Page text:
Leila de Lima is the eldest daughter of the former Comelec Commissioner Vicente de Lima. She was born and raised in Iriga City in the province of Camarines Sur, the largest province in the Bicol region. She graduated from De La Salle University-Manila with Bachelor of Arts in History. She then finished law at the San Beda College of Law and placed 8th in 1985 Bar examinations.
She was appointed as Chair of the Commission on Human Rights and became Secretary of the Department of Justice by President Benigno Aquino III in 2010.
Justice Secretary de Lima, COA Chair Grace Pulido Tan and Ombudsman Conchita Carpio-Morales were the three furies who were at the front lines in bringing to justice those who were involved in the multibillion peso PDAF scandals.
Leila de Lima has continued to remain very controversial. But, I agree that controversy goes with the territory and will continue for as long as she continues her mission of “justice without fear or favor.” I will begin to worry only if this Justice Secretary stops being controversial.
The challenge of inner justice
During her speech before members of the Makati Business Club, Secretary de Lima talked about inclusive justice. She said:
“Justice cannot be for the few, or the rich, or the well connected. It must be for every man, woman and child regardless of social, economic or political background. Justice must not be corroded, it cannot be partial, it ought to be complete.
Inclusive justice, in truth, often imposes a heavy burden upon those mandated to implement it, for it requires equal application to all regardless – and at times precisely because – of the status of those who find themselves the subject of its scrutiny. The words ‘Justice without fear or favor’ takes on a whole new dimension when those who ought to have acted within the bounds of law, and should have shown utmost respect for it are the ones caught flouting it... thus becomes incumbent upon us, the vanguards of justice to discharge the sacred duty of proving that no one is above the law – not those in the executive, the legislative or judicial branch of government – and that no one can defy it with impunity. After, all between justice and impunity, there can be no choice.“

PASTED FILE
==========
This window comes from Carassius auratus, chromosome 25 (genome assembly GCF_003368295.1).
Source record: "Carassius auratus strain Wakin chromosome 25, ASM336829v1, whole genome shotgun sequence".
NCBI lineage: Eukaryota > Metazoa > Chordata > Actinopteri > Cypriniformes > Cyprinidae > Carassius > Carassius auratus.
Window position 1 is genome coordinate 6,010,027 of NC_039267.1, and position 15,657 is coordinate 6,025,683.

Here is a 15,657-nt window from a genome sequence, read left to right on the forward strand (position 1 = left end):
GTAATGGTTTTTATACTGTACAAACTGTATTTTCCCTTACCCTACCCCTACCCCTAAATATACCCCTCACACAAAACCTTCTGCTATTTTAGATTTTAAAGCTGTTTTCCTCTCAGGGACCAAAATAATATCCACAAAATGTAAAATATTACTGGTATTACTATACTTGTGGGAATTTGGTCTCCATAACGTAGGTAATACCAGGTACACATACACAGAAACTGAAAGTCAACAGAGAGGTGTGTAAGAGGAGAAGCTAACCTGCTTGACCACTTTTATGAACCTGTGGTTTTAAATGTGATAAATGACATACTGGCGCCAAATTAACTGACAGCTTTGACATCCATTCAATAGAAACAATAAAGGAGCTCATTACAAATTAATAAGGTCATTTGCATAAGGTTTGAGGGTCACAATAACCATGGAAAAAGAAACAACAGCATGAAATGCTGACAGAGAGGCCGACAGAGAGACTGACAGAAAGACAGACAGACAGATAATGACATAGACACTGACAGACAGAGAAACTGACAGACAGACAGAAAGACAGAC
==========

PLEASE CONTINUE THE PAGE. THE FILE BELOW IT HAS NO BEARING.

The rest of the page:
But, in front of the most prominent businessmen in the country she talked of a greater challenge especially for those who are rich and powerful. She called this responsibility of the elite as “inner justice.”
“Above all, though, we can only hope to succeed as collective only when the one essential component of “inclusive justice” is in place. This is the requirement of ‘inner justice.’ There is inner justice when we treat our spouses and children with respect and love. There is inner justice when we refuse to pay bribes regardless of the cost or inconvenience. There is inner justice when we give clear instructions to our lawyers, agents to not cut corners or engage in under the table transactions for the sake of business. There is inner justice when we stop rationalizing our actions but instead discern on what truly is the right thing to do. “
Institutionalizing the rule of law is not the sole responsibility of the government, but of the whole society, especially the rich and the powerful. Justice without fear or favor can only be attained if the people especially the elite accepts this challenge of “inner justice.”
Where the Write Things Are’s Classes for Kids and Teens
Young Writers’ Hangout on Sept. 5 (11 am-12:30 pm) at Fully Booked Bonifacio High Street. Classes are every first Saturday of the month.
Write Away! Weekend: Getting started on your comic book on Sept. 26 (1-4 pm) with popular cartoonist and writer Manix Abrera at the Canadian American School Alphaland Makati Place.
For registration and fee details contact 0917-6240196 / firstname.lastname@example.org.